Prolific Press is a family of journals and publishing programs--most importantly, we have a great group of passionate writers that submit regularly. We keep growing year after year. It's been a great ride, and it only seems to expand. I hoped it would be like this. It's been a dream-come-true in some important ways, and I thank the writers and staff for it. I know this interview is about me, but I take only a meager portion of the credit for Prolific Press's success. Without great people and talented writers, Prolific Press would have died in the first year like the majority of companies in this business do.
2. How do you find the time and motivation to balance the demands and publishing schedules of so many journals, chapbooks, and longer books?
I have probably been asked this question more than any other. I think people fail to realize how much time they waste. Facebook, Twitter, TV, Radio, yada yada yada... we live in a culture of time-wasting mechanisms. We have invented so many ways to waste time that we are amazed when we encounter someone who seems to get things done. I get a lot done because I work hard. I also have good assistants and technologies that reflect positively upon me. What that boils down to is.... Well, let's stay on point. The question is how I find the time and motivation.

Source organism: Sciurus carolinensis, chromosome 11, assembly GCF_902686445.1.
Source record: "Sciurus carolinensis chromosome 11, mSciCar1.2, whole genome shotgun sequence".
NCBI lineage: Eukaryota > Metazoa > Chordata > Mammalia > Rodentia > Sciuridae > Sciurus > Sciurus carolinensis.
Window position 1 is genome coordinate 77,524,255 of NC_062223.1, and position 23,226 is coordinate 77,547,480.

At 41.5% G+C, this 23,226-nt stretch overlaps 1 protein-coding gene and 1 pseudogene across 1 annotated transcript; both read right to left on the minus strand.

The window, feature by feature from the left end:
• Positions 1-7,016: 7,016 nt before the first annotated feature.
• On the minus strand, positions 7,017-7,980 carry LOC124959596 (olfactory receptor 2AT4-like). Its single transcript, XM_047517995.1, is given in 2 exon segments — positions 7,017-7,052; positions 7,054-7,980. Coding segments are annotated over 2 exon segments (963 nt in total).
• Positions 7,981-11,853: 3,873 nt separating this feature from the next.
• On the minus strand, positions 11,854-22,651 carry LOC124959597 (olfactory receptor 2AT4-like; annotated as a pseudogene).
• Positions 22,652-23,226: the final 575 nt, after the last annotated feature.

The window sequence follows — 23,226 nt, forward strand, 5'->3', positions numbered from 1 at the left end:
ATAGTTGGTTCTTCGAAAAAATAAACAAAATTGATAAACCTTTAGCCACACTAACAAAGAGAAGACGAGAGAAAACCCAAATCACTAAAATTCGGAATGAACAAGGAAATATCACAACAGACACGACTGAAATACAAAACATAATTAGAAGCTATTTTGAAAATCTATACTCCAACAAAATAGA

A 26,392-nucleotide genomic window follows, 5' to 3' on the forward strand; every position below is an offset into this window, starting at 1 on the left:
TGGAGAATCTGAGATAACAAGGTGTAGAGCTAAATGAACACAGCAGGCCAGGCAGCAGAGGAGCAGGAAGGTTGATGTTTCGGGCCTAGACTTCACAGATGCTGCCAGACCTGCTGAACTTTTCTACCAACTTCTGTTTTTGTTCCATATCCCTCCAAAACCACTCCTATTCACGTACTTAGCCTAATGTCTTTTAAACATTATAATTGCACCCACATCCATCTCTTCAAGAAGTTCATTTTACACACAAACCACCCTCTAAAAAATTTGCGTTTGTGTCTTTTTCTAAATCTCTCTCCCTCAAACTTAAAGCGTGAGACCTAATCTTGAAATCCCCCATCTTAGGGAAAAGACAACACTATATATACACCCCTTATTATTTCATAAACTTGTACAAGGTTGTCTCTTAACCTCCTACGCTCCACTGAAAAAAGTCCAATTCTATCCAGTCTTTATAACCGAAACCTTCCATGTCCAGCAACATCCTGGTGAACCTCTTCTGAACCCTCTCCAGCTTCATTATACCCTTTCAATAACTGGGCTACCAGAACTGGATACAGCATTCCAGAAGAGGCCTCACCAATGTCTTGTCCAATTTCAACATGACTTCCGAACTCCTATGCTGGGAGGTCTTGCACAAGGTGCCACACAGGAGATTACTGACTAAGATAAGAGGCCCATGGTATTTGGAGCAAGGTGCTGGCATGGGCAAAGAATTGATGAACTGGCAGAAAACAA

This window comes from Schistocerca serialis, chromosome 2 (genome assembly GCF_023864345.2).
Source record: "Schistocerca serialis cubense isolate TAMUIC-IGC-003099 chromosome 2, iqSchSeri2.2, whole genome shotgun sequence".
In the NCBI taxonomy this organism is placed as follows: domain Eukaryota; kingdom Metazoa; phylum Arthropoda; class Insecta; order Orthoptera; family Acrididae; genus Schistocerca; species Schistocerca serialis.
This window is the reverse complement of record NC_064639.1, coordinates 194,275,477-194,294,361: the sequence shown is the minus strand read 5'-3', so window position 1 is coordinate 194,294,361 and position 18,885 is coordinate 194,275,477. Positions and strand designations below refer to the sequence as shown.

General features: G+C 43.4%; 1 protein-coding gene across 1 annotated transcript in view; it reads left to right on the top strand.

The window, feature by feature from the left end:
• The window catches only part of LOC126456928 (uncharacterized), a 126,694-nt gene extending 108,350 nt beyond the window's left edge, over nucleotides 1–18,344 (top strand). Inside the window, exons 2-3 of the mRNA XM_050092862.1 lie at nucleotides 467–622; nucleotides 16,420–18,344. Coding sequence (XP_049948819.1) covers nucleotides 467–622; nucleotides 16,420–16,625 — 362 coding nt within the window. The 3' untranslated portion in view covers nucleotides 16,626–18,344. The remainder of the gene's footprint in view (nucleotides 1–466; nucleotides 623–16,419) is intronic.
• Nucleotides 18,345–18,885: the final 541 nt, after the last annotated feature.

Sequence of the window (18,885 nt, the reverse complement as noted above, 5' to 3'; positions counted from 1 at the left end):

I get some of my work ethic from my father. He worked long hours and always provided financially. Growing up, I remember him playing motivational cassette tapes in the car. I recall the speaker saying, "Everyone, rich or poor, has the same number of hours in a day." You never know when life will deliver up a nugget of gold like that. I can't tell you who said it, but I can tell you that it stripped away the mystery between those who get things done and those who don't.